CNN's Jake Tapper kicked off his new hosting gig on the Sunday news show "State of the Union" featuring an interview with Bill Clinton, arranged through theClinton Global Initiative. It's a big name, but a tough start for a serious journalist. With the exception of his infamous snorting, knee-jabbing performance with Chris Wallace in 2006, the former president has negotiated a succession of journalistic foot-rubs surrounding his tightly scripted Global shindigs.
On that sycophantic curve, Tapper did well. He never prompted Clinton into a squinting, pointing rage, but make no mistake: He asked some tough questions.
Regarding the Clinton foundation, Tapper channeled "a lot of people," who suggest it's not realistic to say "these companies, these wealthy individuals, these governments, none of them sought anything? I mean, some of them did have business before the State Department."
Clinton tried to change the subject to Haiti, but Tapper stayed focused. His follow up — "you say you don't know if anybody sought any favor?" — prompted Clinton to answer, "No, and I don't think Hillary would know either ... she was pretty busy those years. ... I never saw her study a list of my contributors or — and I had no idea who was doing business before the State Department."
These smartest people in the world turn into incurious morons at the most convenient moments.
Then Tapper turned to the inner city. Weeks back, Tapper asked former Baltimore mayor Martin O'Malley why, if Democrats had all the answers for the poor, is Baltimore in such sad shape? He repeated the challenge to Clinton, noting the unemployment rate for young black men there is 37 percent.
Baltimore is the postcard for liberal incompetence, and Tapper could have — should have — aimed for the jugular. He did just the opposite, offering the former president every opportunity to spin his way out of it. "There have been a lot of Democrats and Democratic rules trying to improve the lot of people in Baltimore, where they spend a great deal per pupil.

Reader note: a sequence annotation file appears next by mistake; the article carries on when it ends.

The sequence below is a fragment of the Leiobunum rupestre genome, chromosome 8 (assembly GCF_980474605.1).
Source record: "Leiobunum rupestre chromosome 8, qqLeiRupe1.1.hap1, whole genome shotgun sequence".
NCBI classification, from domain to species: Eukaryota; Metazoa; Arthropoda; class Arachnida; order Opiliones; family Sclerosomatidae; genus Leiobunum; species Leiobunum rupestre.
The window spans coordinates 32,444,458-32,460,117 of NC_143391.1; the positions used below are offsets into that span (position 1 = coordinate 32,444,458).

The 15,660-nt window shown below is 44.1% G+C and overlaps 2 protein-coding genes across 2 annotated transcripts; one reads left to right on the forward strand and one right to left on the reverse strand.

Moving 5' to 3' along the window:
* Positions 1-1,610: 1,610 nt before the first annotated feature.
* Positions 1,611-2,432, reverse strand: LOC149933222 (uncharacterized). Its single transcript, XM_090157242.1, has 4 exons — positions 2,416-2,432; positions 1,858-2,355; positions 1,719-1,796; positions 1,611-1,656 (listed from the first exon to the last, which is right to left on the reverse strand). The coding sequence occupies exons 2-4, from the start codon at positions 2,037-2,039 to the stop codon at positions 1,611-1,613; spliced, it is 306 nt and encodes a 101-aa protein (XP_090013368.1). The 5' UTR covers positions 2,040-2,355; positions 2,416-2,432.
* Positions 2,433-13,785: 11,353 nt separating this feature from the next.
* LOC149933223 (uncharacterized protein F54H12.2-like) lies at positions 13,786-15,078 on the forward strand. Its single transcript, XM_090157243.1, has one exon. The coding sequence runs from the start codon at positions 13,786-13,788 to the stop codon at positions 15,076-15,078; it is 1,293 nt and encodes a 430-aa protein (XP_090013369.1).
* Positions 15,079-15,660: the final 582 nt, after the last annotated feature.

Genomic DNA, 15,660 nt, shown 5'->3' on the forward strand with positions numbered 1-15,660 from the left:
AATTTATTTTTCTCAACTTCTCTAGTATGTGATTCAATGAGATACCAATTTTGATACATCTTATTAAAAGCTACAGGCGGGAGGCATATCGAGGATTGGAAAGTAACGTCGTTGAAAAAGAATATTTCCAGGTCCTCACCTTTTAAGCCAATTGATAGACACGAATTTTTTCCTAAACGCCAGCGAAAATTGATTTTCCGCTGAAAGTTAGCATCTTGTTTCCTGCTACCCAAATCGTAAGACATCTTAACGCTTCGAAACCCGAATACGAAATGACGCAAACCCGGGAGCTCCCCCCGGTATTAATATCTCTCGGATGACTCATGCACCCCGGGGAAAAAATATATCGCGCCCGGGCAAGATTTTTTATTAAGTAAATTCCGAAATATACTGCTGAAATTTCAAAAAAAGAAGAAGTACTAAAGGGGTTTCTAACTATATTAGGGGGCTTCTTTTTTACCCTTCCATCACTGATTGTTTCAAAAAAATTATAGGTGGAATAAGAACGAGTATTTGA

You can't look at that city and say nobody's been trying. What are some of the things that can be done that haven't been tried?"
That, folks, qualifies as a "hardball" question with today's media. Still, you could tell Clinton wasn't ready. He paused, and then stammered, "Well, first, I believe we ought to try to accelerate development opportunities and jobs near where these young people live."
But Tapper wasn't done with the hardballs. He shifted to veterans, and implied in passing that the Democrats haven't been doing much for veterans lately. "Today, it's a different kind of tragedy. It's veterans committing suicide. It's veterans suffering in silence. It's the VA scandal. You're somebody who has actually sent men into battle, some of whom didn't make it back. What can be done to help these people who have given so much and have such a tough time and don't seem to know what to do after they leave the military?"
The former president wouldn't touch the VA scandal. He just changed the subject again, remarking on how veterans with traumatic brain injuries now survive when they used to die on the battlefield.
Tapper could have responded by pointing out that this man really shouldn't be commenting on the military at all. "Mr. President, do you regret shirking your responsibilities when you were drafted into the military?" That's the sort of question this former president will never need to field.
Oddly enough, even after Clinton's fumbles, the new CNN host still went to the ad break oozing, "Whatever you think of Bill Clinton, he is pretty universally regarded as one of the keenest political minds in the biz."
It didn't require smash-mouth, Mike Wallace-style hammering. Tapper had just demonstrated how this "keenest political mind" could sputter under some simple but surprisingly serious inquiries. Why can't the others put this "genius" through the paces?